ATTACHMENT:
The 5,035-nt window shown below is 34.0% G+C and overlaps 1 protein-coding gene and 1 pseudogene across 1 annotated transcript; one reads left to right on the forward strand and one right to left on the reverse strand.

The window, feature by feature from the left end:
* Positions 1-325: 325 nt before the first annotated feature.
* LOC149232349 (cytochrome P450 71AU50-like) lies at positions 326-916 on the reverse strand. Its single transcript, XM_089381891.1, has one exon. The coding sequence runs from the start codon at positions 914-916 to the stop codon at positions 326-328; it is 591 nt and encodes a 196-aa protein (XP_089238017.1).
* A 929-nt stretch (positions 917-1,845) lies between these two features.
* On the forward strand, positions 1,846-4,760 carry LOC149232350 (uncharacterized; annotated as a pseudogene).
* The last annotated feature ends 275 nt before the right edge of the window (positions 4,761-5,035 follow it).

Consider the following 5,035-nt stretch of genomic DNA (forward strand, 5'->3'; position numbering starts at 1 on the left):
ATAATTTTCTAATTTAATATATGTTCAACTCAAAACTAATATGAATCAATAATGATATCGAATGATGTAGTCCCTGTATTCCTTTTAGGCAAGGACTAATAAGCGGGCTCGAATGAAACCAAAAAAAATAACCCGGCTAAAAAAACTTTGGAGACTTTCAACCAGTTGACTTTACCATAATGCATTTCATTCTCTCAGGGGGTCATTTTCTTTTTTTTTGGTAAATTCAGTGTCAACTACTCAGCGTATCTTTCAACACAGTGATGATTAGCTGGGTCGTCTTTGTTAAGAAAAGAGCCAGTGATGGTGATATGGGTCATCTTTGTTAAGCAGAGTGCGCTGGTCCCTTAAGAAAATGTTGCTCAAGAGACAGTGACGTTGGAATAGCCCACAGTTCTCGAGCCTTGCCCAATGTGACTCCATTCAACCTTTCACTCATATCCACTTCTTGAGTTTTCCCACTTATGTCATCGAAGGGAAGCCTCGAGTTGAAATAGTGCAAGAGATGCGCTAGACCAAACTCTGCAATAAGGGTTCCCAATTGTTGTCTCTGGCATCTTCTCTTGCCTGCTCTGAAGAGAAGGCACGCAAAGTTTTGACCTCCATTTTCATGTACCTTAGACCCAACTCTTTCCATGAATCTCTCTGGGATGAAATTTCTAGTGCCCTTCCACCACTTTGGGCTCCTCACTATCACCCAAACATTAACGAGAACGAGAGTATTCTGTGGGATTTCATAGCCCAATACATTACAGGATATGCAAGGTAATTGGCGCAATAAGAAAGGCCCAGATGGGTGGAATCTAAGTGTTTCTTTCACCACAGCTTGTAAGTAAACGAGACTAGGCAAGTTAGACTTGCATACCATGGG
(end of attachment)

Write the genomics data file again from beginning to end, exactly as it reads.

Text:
The 5,035-nt window shown below is 34.0% G+C and overlaps 1 protein-coding gene and 1 pseudogene across 1 annotated transcript; one reads left to right on the forward strand and one right to left on the reverse strand.

The window, feature by feature from the left end:
* Positions 1-325: 325 nt before the first annotated feature.
* LOC149232349 (cytochrome P450 71AU50-like) lies at positions 326-916 on the reverse strand. Its single transcript, XM_089381891.1, has one exon. The coding sequence runs from the start codon at positions 914-916 to the stop codon at positions 326-328; it is 591 nt and encodes a 196-aa protein (XP_089238017.1).
* A 929-nt stretch (positions 917-1,845) lies between these two features.
* On the forward strand, positions 1,846-4,760 carry LOC149232350 (uncharacterized; annotated as a pseudogene).
* The last annotated feature ends 275 nt before the right edge of the window (positions 4,761-5,035 follow it).

Consider the following 5,035-nt stretch of genomic DNA (forward strand, 5'->3'; position numbering starts at 1 on the left):
ATAATTTTCTAATTTAATATATGTTCAACTCAAAACTAATATGAATCAATAATGATATCGAATGATGTAGTCCCTGTATTCCTTTTAGGCAAGGACTAATAAGCGGGCTCGAATGAAACCAAAAAAAATAACCCGGCTAAAAAAACTTTGGAGACTTTCAACCAGTTGACTTTACCATAATGCATTTCATTCTCTCAGGGGGTCATTTTCTTTTTTTTTGGTAAATTCAGTGTCAACTACTCAGCGTATCTTTCAACACAGTGATGATTAGCTGGGTCGTCTTTGTTAAGAAAAGAGCCAGTGATGGTGATATGGGTCATCTTTGTTAAGCAGAGTGCGCTGGTCCCTTAAGAAAATGTTGCTCAAGAGACAGTGACGTTGGAATAGCCCACAGTTCTCGAGCCTTGCCCAATGTGACTCCATTCAACCTTTCACTCATATCCACTTCTTGAGTTTTCCCACTTATGTCATCGAAGGGAAGCCTCGAGTTGAAATAGTGCAAGAGATGCGCTAGACCAAACTCTGCAATAAGGGTTCCCAATTGTTGTCTCTGGCATCTTCTCTTGCCTGCTCTGAAGAGAAGGCACGCAAAGTTTTGACCTCCATTTTCATGTACCTTAGACCCAACTCTTTCCATGAATCTCTCTGGGATGAAATTTCTAGTGCCCTTCCACCACTTTGGGCTCCTCACTATCACCCAAACATTAACGAGAACGAGAGTATTCTGTGGGATTTCATAGCCCAATACATTACAGGATATGCAAGGTAATTGGCGCAATAAGAAAGGCCCAGATGGGTGGAATCTAAGTGTTTCTTTCACCACAGCTTGTAAGTAAACGAGACTAGGCAAGTTAGACTTGCATACCATGGG